The system and method can also be used to lubricate and cool the endless saw blade, which has the effect of reducing the localized denaturing effects and heat damage that a saw blade can impart to the surface of the cut meat. This can lead to the substantially improved appearance and perceived value of the cuts of meat created using a band saw equipped with the system of the present invention.

The system and method can be further advantageous with the capacity for effective utilization on band saws having bone cutting blades as well as bands saws having with knife blades.

Each of the above-recited advantages will be apparent in light of the detailed description set forth below and best understood with reference to the accompanying drawings, wherein the elements and features of the invention are designated by numerals throughout. These advantages are not meant to be limiting in any way. Indeed, one skilled in the art will appreciate that other advantages may be realized, other than those specifically recited herein, upon practicing the present invention.

With reference to FIG. 1, illustrated is a front schematic view of a meat-cutting band saw 10 having a system 100 for removing physiological material on the surfaces of cut meat, in accordance with an exemplary embodiment of the present invention. The band saw can include two rotating wheels or pulleys, such as a drive pulley 14 and a guide pulley 18. A band saw blade 20 is coupled around the wheels to allow the blade to ascend or descend as the wheels are rotated. At least one of the wheels (or drive pulley) is rotated by an electric motor or similar powering device. The motor may have multiple or variable speeds. Alternatively, the motor may be configured to operate at a single speed. The blade can be directed through a slotted cutting surface 16 on which meat can be placed. The meat can be guided along the cutting surface towards the teeth of the band saw blade 20 as the saw blade descends downward through the cutting zone 12. The band saw can further include various other features that are not shown, such as a guide to direct meat past the blade, guards to protect the user, and so forth.

As typically configured, the wheels 14, 18 are rotated in a direction that allows the blade to descend through the cutting surface 16 in the cutting zone 12. As meat is directed at the blade, the meat is cut as the blade descends through the cutting surface, around the wheels, and back down through the cutting surface. Various byproducts of the meat, such as portions of muscle, fat, blood, bone, and bone marrow, can build up on the side surface surfaces of the blade 20 and within the teeth of the blade. This build-up of residual physiological material travels on the blade as it rotates around the wheels. Some of the residual material is then transferred back from the blade onto the surfaces of the cut of meat.

Most meat cutters scrape the surfaces of the meat after it has been cut to remove the residual physiological material that has been transferred from the surface of the blade onto the surface of the meat. In theory, both sides of the cut of meat should be scraped to remove as much of the residual material as possible. However, scraping both sides of each cut of meat can be time consuming. In practice, most meat cutters typically scrape only a single side of the meat and place the meat in the package with the scraped side facing up so that it appears more appealing to a consumer. As can be appreciated, however, the non-visible unscraped side of the meat can still cause the meat to age and discolor prematurely.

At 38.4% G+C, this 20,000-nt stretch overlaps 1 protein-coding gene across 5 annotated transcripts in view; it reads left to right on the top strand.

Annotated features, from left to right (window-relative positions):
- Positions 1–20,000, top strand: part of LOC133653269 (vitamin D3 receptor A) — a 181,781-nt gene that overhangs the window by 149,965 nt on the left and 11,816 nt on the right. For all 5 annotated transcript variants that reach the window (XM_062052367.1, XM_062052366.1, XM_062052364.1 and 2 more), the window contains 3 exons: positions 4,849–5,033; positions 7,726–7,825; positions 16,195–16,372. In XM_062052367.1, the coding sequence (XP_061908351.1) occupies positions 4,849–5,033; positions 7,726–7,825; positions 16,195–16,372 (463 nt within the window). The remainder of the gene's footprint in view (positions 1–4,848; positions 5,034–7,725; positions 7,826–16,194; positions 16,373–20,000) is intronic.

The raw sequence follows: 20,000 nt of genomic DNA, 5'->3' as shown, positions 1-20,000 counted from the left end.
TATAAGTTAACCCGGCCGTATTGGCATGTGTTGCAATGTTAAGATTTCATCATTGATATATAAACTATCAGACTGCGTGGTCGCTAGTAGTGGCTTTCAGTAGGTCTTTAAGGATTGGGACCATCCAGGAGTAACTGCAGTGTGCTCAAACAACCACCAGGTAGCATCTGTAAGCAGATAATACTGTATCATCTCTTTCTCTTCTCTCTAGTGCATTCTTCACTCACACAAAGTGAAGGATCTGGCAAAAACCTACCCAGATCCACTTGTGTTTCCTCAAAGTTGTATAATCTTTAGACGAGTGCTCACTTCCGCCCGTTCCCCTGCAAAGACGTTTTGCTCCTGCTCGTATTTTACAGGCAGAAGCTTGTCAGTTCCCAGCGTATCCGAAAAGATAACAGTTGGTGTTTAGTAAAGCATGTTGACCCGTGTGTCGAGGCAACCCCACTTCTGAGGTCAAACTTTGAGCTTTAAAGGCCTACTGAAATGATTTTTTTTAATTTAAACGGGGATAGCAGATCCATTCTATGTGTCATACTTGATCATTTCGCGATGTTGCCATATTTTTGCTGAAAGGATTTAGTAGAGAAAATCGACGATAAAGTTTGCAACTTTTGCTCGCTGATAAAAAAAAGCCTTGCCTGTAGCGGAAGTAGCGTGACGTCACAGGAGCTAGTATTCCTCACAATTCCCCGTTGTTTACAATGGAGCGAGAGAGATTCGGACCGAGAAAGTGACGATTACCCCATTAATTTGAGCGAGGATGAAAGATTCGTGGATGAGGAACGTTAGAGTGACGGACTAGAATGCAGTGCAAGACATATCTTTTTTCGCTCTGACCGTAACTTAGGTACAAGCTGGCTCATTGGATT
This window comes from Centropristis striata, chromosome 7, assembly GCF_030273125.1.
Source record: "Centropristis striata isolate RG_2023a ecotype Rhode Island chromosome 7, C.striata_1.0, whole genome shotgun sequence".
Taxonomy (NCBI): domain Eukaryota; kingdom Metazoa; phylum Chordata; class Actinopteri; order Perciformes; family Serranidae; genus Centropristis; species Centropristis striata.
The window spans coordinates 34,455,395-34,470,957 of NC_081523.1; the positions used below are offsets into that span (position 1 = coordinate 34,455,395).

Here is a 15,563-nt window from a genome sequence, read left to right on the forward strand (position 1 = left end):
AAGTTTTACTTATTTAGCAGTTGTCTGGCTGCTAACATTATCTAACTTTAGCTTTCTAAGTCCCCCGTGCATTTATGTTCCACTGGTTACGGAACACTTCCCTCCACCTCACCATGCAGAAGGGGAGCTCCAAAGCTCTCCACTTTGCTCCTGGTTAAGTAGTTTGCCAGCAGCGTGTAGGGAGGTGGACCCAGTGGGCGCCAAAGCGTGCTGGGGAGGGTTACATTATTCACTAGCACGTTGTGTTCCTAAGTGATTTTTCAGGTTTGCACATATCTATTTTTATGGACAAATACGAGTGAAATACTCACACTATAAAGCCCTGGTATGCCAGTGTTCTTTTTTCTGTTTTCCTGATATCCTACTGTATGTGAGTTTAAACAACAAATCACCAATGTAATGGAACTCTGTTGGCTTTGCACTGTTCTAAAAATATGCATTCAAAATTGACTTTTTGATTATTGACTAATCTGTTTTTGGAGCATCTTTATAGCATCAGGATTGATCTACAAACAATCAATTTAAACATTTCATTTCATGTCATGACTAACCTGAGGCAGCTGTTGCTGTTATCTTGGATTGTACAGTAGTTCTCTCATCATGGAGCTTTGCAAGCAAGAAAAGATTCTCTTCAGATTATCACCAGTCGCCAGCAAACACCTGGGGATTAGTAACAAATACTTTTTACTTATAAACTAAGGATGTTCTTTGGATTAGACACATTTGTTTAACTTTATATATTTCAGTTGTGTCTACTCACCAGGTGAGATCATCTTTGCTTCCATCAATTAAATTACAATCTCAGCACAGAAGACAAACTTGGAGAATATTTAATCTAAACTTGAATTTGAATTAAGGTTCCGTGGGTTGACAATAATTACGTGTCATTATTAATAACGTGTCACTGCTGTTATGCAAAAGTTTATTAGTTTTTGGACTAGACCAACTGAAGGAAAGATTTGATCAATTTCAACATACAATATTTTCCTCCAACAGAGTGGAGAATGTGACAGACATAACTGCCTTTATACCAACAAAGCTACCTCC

Furthermore, even scraping the cut of meat is of limited benefit, since a portion of the residual material will still remain on the surface. This residual material can cause discoloration of the meat and significantly increase the rate of bacterial growth on the surface of the meat, thereby reduce its shelf life and requiring the meat to be disposed of within a relatively short period. This short shelf life can result in a relatively high rate of product loss if the meat cannot be sold shortly after it is cut, as meat resellers typically remove cuts of meat from their displays after approximately two to three days. This high rate of product loss reduces the profits of the meat cutter and increases the overall cost of the meat cuts to the consumer.

As previously discussed, scraping the surface of the endless band saw blade can remove some residual physiological material from the portion of the blade behind the teeth. However, some of the residual material remains on the surface of the blade even after scraping. Additionally, physiological material caught on surfaces of the teeth of the blade typically is not removed since many of the surfaces of the teeth are orthogonal to a scraper and therefore don't come in contact with the scraper. Furthermore, bone saw blades are designed such that the teeth are alternately directed forward and backward with respect to the surface of the blade. This allows the blade to more easily cut through bone material in the meat. Since the teeth are not in the same plane as the surface of the blade, the teeth would quickly erode or shred a solid scraper. Therefore, the teeth of a bone saw blade can contain relatively large amounts of residual material since they cannot be scraped.

To overcome the problems caused by the residual material that is transferred to the meat, it has been discovered that water jets can be directed across each side surface of the saw blade. Water has historically not been used around meat cutting areas. The stereotypical meat cutting plant has used sawdust to absorb the blood and other residual physiological material that is discharged when the meat is cut on a band saw. Thus, the use of water to clean a meat cutting blade could not have occurred, as the water would have quickly made a large, unsanitary mess when combined with the sawdust. However, recent changes to the practice of meat cutting have eliminated the use of sawdust. Thus, water can now be used to remove the residual physiological material from the blade.